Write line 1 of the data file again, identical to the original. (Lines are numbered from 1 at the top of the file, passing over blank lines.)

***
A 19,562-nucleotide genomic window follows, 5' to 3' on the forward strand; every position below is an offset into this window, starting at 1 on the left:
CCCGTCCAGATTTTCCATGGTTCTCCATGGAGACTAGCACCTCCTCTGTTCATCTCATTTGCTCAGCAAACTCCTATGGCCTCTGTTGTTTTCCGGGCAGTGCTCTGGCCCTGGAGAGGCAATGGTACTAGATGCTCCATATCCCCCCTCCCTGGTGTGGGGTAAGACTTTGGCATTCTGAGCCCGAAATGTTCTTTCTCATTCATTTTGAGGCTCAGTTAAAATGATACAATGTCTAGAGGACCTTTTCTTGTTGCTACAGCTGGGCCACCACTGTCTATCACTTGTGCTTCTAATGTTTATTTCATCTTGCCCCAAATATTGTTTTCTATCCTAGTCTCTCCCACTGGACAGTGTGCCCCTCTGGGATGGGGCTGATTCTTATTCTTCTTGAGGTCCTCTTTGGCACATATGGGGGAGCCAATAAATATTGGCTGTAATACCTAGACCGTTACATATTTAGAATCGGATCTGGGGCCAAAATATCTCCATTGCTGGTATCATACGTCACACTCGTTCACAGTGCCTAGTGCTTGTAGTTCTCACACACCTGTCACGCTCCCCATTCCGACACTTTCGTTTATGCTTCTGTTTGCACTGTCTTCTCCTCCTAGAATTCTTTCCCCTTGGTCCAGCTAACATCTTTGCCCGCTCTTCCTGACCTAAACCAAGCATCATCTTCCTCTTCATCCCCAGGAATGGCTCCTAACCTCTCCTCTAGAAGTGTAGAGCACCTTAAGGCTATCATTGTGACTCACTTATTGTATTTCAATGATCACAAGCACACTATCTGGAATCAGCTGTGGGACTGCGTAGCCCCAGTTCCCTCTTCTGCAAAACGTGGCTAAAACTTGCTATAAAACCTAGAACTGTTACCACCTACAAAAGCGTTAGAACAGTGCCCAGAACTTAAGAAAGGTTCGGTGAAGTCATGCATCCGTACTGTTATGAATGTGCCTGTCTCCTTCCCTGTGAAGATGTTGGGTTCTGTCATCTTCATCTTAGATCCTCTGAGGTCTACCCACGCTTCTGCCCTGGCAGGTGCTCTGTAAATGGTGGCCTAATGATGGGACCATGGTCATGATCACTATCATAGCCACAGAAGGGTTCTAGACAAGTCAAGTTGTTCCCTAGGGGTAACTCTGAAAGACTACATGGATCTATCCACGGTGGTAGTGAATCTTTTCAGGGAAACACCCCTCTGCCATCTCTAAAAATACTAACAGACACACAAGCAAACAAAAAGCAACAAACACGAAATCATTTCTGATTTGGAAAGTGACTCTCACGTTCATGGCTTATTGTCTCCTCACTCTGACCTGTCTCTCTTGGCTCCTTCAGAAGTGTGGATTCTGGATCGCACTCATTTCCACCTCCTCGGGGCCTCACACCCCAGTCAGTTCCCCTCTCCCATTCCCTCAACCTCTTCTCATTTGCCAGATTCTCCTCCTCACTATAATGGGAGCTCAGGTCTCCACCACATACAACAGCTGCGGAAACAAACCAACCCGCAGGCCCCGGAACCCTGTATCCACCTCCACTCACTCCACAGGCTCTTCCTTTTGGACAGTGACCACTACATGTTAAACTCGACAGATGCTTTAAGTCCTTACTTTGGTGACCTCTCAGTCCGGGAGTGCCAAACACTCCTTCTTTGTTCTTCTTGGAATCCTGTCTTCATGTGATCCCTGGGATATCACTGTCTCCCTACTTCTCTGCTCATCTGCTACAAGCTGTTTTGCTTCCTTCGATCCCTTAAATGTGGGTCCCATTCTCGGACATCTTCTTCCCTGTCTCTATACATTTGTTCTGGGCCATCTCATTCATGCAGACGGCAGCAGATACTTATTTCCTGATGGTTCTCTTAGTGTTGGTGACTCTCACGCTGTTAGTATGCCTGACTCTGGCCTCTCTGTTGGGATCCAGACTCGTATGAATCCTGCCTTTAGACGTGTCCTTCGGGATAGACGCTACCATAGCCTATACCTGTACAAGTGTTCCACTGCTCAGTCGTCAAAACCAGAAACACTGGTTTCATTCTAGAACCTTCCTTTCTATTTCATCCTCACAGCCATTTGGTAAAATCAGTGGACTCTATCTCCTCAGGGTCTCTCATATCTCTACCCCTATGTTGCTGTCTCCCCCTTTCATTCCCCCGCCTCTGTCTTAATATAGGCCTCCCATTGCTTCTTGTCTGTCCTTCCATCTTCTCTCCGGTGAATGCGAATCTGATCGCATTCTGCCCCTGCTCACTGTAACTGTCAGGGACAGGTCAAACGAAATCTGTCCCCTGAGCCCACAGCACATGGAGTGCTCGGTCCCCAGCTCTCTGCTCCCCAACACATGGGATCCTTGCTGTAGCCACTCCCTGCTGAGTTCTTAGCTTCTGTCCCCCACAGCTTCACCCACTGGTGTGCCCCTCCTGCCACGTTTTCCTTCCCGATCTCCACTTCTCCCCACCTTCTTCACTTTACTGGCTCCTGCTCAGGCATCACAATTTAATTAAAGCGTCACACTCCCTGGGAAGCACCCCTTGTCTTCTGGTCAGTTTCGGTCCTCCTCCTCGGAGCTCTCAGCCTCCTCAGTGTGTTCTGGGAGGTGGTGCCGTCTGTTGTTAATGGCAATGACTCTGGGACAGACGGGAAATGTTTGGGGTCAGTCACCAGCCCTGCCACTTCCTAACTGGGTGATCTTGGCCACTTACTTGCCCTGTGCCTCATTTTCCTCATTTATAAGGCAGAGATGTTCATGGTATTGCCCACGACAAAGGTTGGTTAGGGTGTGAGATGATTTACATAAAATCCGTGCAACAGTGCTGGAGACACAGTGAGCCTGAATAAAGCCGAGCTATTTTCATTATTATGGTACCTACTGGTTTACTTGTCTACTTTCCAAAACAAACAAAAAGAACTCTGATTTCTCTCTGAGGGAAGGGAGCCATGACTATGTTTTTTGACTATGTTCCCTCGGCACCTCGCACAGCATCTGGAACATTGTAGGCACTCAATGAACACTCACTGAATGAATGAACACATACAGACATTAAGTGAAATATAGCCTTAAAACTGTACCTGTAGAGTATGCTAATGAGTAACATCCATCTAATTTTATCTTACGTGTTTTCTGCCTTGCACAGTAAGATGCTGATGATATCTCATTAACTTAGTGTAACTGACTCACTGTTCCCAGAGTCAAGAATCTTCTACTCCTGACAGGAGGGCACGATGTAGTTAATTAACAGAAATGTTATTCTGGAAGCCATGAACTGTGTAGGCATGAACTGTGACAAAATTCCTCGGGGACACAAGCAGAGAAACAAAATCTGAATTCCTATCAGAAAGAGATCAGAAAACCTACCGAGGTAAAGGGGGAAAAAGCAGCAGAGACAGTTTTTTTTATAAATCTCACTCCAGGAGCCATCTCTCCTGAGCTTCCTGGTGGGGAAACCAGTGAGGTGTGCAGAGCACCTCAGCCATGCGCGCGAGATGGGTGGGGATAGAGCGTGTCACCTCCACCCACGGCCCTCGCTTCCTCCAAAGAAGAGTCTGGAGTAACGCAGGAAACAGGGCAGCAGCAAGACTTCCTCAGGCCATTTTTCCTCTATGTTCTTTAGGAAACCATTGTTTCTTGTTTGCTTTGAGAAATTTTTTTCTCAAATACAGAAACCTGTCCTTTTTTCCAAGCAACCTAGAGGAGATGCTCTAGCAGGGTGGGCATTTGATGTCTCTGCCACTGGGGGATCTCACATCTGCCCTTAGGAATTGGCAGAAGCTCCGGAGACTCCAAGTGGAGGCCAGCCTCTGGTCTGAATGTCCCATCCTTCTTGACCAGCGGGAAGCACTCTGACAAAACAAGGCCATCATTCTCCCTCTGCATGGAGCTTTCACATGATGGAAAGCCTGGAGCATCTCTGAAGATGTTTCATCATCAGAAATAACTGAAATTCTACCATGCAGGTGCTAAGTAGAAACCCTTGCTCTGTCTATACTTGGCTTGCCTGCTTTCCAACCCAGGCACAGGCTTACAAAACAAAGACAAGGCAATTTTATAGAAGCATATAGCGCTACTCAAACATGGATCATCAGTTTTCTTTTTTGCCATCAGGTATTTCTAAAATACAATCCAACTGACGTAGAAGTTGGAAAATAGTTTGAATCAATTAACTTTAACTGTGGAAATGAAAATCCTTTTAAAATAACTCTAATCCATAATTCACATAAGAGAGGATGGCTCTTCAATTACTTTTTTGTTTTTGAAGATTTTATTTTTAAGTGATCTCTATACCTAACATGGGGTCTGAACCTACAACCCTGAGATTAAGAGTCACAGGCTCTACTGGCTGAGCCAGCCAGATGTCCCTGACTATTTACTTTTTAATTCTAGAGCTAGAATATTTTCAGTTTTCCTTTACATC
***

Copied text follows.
A 19,562-nucleotide genomic window follows, 5' to 3' on the forward strand; every position below is an offset into this window, starting at 1 on the left: